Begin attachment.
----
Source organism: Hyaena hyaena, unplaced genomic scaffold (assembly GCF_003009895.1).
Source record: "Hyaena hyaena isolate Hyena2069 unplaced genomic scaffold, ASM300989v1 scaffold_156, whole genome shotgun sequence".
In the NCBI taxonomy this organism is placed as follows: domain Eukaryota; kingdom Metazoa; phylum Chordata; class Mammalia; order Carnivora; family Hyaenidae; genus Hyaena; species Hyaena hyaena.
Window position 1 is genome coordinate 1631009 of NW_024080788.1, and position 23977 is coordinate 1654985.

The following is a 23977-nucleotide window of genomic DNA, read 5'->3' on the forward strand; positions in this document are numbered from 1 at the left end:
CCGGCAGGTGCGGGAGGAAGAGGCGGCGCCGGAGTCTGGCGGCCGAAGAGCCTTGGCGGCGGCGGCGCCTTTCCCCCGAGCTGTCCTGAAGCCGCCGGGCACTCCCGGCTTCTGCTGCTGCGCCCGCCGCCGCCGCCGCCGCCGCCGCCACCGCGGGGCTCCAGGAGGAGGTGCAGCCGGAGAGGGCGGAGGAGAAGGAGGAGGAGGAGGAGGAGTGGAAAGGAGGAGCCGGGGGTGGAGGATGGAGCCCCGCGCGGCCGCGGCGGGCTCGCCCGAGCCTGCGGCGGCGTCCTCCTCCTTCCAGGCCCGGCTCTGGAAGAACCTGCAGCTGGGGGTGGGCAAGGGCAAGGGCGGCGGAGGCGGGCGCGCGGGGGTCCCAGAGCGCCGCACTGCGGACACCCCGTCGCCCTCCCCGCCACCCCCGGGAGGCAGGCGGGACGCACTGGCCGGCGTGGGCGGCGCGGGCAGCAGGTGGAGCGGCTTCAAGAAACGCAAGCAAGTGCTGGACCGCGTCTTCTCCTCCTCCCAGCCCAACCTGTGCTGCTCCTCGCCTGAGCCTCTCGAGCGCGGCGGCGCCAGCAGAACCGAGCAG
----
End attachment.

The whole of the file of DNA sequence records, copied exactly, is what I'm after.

Source organism: Hyaena hyaena, unplaced genomic scaffold (assembly GCF_003009895.1).
Source record: "Hyaena hyaena isolate Hyena2069 unplaced genomic scaffold, ASM300989v1 scaffold_156, whole genome shotgun sequence".
In the NCBI taxonomy this organism is placed as follows: domain Eukaryota; kingdom Metazoa; phylum Chordata; class Mammalia; order Carnivora; family Hyaenidae; genus Hyaena; species Hyaena hyaena.
Window position 1 is genome coordinate 1631009 of NW_024080788.1, and position 23977 is coordinate 1654985.

The following is a 23977-nucleotide window of genomic DNA, read 5'->3' on the forward strand; positions in this document are numbered from 1 at the left end:
CCGGCAGGTGCGGGAGGAAGAGGCGGCGCCGGAGTCTGGCGGCCGAAGAGCCTTGGCGGCGGCGGCGCCTTTCCCCCGAGCTGTCCTGAAGCCGCCGGGCACTCCCGGCTTCTGCTGCTGCGCCCGCCGCCGCCGCCGCCGCCGCCGCCACCGCGGGGCTCCAGGAGGAGGTGCAGCCGGAGAGGGCGGAGGAGAAGGAGGAGGAGGAGGAGGAGTGGAAAGGAGGAGCCGGGGGTGGAGGATGGAGCCCCGCGCGGCCGCGGCGGGCTCGCCCGAGCCTGCGGCGGCGTCCTCCTCCTTCCAGGCCCGGCTCTGGAAGAACCTGCAGCTGGGGGTGGGCAAGGGCAAGGGCGGCGGAGGCGGGCGCGCGGGGGTCCCAGAGCGCCGCACTGCGGACACCCCGTCGCCCTCCCCGCCACCCCCGGGAGGCAGGCGGGACGCACTGGCCGGCGTGGGCGGCGCGGGCAGCAGGTGGAGCGGCTTCAAGAAACGCAAGCAAGTGCTGGACCGCGTCTTCTCCTCCTCCCAGCCCAACCTGTGCTGCTCCTCGCCTGAGCCTCTCGAGCGCGGCGGCGCCAGCAGAACCGAGCAG